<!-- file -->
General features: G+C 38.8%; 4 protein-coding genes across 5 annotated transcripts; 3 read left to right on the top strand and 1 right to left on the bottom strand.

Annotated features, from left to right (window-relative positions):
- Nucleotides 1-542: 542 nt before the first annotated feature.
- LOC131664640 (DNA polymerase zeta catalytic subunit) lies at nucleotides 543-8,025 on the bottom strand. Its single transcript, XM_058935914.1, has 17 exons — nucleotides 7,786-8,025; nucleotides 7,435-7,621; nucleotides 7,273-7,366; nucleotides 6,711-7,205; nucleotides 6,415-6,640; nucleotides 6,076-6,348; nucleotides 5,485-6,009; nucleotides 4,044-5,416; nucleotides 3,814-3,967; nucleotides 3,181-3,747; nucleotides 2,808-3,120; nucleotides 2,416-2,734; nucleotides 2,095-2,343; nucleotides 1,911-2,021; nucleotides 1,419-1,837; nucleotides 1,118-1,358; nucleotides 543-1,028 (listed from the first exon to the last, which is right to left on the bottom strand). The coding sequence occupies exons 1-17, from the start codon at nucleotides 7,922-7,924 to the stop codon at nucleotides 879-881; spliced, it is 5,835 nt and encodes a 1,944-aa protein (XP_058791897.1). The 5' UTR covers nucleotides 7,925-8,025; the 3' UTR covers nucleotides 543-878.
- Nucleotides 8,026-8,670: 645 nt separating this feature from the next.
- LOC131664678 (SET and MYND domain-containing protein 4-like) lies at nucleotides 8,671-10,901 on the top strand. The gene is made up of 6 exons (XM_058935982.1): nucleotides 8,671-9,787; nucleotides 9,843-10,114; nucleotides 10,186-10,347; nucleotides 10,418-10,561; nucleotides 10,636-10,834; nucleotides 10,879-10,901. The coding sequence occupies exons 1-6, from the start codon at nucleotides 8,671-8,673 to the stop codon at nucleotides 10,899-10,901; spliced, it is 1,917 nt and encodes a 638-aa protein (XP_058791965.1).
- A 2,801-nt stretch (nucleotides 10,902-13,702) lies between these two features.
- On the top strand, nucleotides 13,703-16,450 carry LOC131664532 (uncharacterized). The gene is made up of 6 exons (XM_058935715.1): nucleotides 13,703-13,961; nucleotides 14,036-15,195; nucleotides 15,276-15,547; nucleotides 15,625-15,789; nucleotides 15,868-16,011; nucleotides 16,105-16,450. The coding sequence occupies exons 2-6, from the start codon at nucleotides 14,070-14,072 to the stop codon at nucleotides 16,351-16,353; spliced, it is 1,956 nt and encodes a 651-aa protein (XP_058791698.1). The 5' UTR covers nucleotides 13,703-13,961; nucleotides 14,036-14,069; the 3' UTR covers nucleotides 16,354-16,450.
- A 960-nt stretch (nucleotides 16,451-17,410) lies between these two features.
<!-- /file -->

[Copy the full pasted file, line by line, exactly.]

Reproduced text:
General features: G+C 38.8%; 4 protein-coding genes across 5 annotated transcripts; 3 read left to right on the top strand and 1 right to left on the bottom strand.

Annotated features, from left to right (window-relative positions):
- Nucleotides 1-542: 542 nt before the first annotated feature.
- LOC131664640 (DNA polymerase zeta catalytic subunit) lies at nucleotides 543-8,025 on the bottom strand. Its single transcript, XM_058935914.1, has 17 exons — nucleotides 7,786-8,025; nucleotides 7,435-7,621; nucleotides 7,273-7,366; nucleotides 6,711-7,205; nucleotides 6,415-6,640; nucleotides 6,076-6,348; nucleotides 5,485-6,009; nucleotides 4,044-5,416; nucleotides 3,814-3,967; nucleotides 3,181-3,747; nucleotides 2,808-3,120; nucleotides 2,416-2,734; nucleotides 2,095-2,343; nucleotides 1,911-2,021; nucleotides 1,419-1,837; nucleotides 1,118-1,358; nucleotides 543-1,028 (listed from the first exon to the last, which is right to left on the bottom strand). The coding sequence occupies exons 1-17, from the start codon at nucleotides 7,922-7,924 to the stop codon at nucleotides 879-881; spliced, it is 5,835 nt and encodes a 1,944-aa protein (XP_058791897.1). The 5' UTR covers nucleotides 7,925-8,025; the 3' UTR covers nucleotides 543-878.
- Nucleotides 8,026-8,670: 645 nt separating this feature from the next.
- LOC131664678 (SET and MYND domain-containing protein 4-like) lies at nucleotides 8,671-10,901 on the top strand. The gene is made up of 6 exons (XM_058935982.1): nucleotides 8,671-9,787; nucleotides 9,843-10,114; nucleotides 10,186-10,347; nucleotides 10,418-10,561; nucleotides 10,636-10,834; nucleotides 10,879-10,901. The coding sequence occupies exons 1-6, from the start codon at nucleotides 8,671-8,673 to the stop codon at nucleotides 10,899-10,901; spliced, it is 1,917 nt and encodes a 638-aa protein (XP_058791965.1).
- A 2,801-nt stretch (nucleotides 10,902-13,702) lies between these two features.
- On the top strand, nucleotides 13,703-16,450 carry LOC131664532 (uncharacterized). The gene is made up of 6 exons (XM_058935715.1): nucleotides 13,703-13,961; nucleotides 14,036-15,195; nucleotides 15,276-15,547; nucleotides 15,625-15,789; nucleotides 15,868-16,011; nucleotides 16,105-16,450. The coding sequence occupies exons 2-6, from the start codon at nucleotides 14,070-14,072 to the stop codon at nucleotides 16,351-16,353; spliced, it is 1,956 nt and encodes a 651-aa protein (XP_058791698.1). The 5' UTR covers nucleotides 13,703-13,961; nucleotides 14,036-14,069; the 3' UTR covers nucleotides 16,354-16,450.
- A 960-nt stretch (nucleotides 16,451-17,410) lies between these two features.